Width of grassland linkages for the conservation of butterflies in South African afforested areas

Sarah R. Pryke, Michael J. Samways*

*Corresponding author for this work

Research output: Contribution to journalArticlepeer-review

54 Citations (Scopus)


Flight behaviours of 23 butterfly species were mapped to establish the effect of both pine afforestation and different-sized grassland linkages on localised butterfly movements. Blocks of pine trees caused most butterflies to change direction and move away from the pine edge. Only four species crossed the grassland/pine edge, and of these, only two flew farther than 20 m into the pine forest. The adjacent grassland/indigenous forest edge had a higher number of species, but very few of these entered the forest. Movement rates were significantly faster in the narrow and highly-disturbed linkages, than in the wide and open grasslands, with the linkages acting as conduits between the preferred grassland patches. However, only highly vagile and eurytopic species actually entered the narrower grassland linkages. In contrast, the wider linkages hosted a significantly higher species diversity and functioned as habitats per se and not just as movement corridors, with butterflies frequently stopping to nectar, oviposit, drink and sunbask. Knowledge of butterfly responses to different landscape structures has important conservation and management implications. From the results here, it is recommended that, for these butterflies, the natural grassland linkages should be wider than 250 m.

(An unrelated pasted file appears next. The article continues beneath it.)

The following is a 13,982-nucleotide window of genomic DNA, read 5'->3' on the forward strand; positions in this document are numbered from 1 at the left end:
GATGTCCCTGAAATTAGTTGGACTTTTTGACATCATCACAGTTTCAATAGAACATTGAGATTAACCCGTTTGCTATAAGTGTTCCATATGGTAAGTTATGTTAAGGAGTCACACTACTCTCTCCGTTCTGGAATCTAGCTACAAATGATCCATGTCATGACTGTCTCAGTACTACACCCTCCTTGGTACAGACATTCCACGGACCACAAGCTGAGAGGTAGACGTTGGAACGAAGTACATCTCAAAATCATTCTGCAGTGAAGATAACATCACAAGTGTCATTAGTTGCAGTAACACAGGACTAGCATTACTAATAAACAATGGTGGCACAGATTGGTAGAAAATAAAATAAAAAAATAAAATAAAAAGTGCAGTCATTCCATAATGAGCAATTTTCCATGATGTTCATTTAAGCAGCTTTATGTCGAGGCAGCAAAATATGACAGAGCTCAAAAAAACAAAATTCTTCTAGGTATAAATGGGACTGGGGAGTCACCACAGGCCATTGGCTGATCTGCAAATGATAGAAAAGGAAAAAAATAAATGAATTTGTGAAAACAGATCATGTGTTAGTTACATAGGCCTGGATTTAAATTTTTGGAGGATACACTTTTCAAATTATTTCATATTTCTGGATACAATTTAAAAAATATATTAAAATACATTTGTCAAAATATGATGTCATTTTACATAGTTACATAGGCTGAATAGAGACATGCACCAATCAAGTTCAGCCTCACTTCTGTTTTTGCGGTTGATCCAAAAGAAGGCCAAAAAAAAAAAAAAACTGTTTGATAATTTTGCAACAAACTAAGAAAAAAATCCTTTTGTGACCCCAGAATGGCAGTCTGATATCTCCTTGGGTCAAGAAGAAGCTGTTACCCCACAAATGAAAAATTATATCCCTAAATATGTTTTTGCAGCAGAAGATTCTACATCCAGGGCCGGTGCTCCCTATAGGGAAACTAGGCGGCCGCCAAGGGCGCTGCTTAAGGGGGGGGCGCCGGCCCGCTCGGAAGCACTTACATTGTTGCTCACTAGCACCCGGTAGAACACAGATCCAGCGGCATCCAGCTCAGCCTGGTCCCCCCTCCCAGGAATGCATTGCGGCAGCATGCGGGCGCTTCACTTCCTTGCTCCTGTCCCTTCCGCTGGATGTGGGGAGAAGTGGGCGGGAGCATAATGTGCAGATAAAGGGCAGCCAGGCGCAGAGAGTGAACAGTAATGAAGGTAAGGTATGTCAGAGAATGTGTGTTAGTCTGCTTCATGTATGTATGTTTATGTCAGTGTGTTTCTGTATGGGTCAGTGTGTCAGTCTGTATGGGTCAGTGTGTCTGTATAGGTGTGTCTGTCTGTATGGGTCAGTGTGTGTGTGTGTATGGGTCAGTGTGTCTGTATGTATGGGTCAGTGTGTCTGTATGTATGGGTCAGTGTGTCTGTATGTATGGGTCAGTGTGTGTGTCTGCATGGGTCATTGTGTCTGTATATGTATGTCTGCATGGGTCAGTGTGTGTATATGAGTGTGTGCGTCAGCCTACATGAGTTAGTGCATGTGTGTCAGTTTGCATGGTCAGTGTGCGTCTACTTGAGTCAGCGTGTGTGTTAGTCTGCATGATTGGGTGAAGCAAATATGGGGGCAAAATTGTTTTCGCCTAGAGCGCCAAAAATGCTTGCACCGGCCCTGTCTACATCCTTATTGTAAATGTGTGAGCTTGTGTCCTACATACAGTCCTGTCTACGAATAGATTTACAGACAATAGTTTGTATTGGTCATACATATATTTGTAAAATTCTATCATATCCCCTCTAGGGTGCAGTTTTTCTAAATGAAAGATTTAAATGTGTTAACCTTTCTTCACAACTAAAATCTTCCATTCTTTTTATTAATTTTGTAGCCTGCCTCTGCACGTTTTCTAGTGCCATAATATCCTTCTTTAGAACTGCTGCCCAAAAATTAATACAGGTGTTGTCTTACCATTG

Original languageEnglish
Pages (from-to)85-96
Number of pages12
JournalBiological Conservation
Issue number1
Publication statusPublished - 2001


  • Afforestation
  • Behaviour
  • Habitat webs
  • Lepidoptera
  • Linkages


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